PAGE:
I recieved a copy of this book in exchange for a review
thanks to iRead Book Tours.

I have to confess that, as a reader, I have always wanted to know how writers do their job. I mean, I know that they sit down and write stories, but I have always wondered where the ideas come from before actually writing them down. Do they see a random person in the street that triggers something in their minds that leads them to a plot? Do they just start with nothing in mind to see what comes into the blank page? Do they brainstorm the main scenes of the story on a piece of paper and then follow the script on their computers? Do they really count words every day? Seriously?

Well, I applied for this book because I thought that, throughout the advice on increasing their writing productivity, I would found out the answers about some of the metaphysical doubts I had regarding the craft but, guess what, their secrets remain unknown. I couldn’t put the book down, however.

This book is basically a self-help book where you can learn about finding a way to include writing in your life and make the best of it in terms of productivity and quality. The best part is that you can apply everything you read on it to any activity you fancy doing, either as a hobby or as a potential career and, even though the author always refers to creative activities, you can also use them in your daily life for a number of things. In my case, I have thought about implementing her advice on my studies – this might seem the least creative thing you can come up with, but actually I have developed new habits throughout these last years that includes much more than sitting with a book and highlight it, and this book has given me new ideas to increase my productivity and try new ways of studying my Law textbooks.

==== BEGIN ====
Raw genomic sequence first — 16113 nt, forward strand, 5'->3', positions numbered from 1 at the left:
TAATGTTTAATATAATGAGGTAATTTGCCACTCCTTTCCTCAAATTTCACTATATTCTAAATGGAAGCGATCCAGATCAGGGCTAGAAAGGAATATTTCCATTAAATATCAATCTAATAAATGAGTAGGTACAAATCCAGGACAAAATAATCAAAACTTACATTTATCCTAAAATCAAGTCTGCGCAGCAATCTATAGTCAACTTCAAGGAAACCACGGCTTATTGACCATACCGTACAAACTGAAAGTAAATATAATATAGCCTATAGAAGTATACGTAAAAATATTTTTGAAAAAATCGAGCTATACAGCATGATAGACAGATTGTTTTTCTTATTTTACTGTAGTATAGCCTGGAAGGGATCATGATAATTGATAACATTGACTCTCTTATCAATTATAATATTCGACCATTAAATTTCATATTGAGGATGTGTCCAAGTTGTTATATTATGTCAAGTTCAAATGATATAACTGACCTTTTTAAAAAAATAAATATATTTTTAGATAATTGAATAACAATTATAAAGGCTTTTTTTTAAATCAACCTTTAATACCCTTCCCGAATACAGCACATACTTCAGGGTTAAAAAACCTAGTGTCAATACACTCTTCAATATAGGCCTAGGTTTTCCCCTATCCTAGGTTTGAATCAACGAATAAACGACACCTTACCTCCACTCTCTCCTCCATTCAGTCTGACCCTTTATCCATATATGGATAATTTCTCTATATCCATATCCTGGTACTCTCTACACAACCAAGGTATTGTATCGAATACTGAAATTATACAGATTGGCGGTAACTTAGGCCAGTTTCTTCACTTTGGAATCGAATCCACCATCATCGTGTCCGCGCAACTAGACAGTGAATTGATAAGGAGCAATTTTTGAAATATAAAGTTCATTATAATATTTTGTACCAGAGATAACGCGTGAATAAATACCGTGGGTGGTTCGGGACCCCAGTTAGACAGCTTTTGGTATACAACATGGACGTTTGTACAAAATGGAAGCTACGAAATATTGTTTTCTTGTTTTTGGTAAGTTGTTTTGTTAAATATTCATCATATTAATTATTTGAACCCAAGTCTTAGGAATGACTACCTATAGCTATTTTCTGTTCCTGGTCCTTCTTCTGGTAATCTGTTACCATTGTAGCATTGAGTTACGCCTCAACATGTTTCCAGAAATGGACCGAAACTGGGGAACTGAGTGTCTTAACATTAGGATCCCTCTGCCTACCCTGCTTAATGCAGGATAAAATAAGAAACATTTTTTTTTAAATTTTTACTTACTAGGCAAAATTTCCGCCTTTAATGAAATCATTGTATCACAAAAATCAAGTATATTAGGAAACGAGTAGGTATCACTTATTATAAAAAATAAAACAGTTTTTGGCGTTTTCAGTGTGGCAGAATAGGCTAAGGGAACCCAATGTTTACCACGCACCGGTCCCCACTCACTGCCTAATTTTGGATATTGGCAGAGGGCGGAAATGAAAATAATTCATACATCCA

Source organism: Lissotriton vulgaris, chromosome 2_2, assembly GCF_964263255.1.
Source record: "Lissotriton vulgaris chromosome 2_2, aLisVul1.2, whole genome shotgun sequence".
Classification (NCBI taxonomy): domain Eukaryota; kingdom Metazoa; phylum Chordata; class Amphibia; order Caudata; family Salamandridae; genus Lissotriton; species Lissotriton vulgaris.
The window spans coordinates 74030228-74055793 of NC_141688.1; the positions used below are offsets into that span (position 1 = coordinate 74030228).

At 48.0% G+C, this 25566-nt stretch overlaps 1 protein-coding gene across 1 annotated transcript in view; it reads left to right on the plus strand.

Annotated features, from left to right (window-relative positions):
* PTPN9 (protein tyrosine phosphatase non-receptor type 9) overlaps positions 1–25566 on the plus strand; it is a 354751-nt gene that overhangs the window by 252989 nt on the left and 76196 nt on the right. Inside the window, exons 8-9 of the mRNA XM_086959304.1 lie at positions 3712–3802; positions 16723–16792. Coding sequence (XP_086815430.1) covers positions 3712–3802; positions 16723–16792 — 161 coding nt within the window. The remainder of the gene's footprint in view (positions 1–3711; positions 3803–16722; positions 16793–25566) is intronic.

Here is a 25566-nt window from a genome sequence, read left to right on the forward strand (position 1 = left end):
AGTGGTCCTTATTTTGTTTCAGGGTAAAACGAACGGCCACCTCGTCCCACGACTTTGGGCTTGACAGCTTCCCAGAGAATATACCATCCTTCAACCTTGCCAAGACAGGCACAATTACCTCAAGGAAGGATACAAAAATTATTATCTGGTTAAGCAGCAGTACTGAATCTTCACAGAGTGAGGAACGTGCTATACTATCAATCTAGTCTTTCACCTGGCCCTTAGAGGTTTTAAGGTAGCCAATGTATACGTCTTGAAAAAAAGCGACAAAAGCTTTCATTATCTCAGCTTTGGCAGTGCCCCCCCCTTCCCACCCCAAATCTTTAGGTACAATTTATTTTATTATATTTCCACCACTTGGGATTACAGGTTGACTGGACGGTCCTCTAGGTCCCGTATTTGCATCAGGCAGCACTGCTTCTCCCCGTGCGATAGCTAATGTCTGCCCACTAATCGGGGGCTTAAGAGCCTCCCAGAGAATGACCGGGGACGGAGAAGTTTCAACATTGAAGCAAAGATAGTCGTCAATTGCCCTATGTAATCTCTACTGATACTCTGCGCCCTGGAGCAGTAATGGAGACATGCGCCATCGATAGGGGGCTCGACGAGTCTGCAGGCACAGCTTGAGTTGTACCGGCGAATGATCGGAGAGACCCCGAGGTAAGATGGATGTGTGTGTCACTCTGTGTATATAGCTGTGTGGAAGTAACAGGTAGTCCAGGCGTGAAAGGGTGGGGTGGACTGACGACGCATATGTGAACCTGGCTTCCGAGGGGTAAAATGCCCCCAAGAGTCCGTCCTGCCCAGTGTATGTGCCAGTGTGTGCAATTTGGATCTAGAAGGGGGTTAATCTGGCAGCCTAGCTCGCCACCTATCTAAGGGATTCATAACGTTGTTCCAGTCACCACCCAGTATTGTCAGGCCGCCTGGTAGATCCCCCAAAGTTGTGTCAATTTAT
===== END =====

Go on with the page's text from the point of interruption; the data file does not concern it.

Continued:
The book covers from the basics of time management to the specifics of personality traits that can work in your favor towards writing more and better, without burnouts or feeling you are neglecting other responsibilities. It also addresses mindset issues like self-doubts about your skills, or the work overload that leads to stress and health problems because we need to “work harder”, so we stop taking care of ourselves. One can really relate to many of the subjects the author covers in this book and, as I told you, you can use it for your advantage on a number of projects, not only for writing books.

So I didn’t find the writers’ deepest secrets about their writing, that’s true, but I have enjoyed reading about how to improve my abilities to do more of what I like, finding the right motivation to do so and using resources that I have already developed to improve the results.

Overwhelmed writer rescue
Colleen M. Story
Published by Midchannel Press
304 pages

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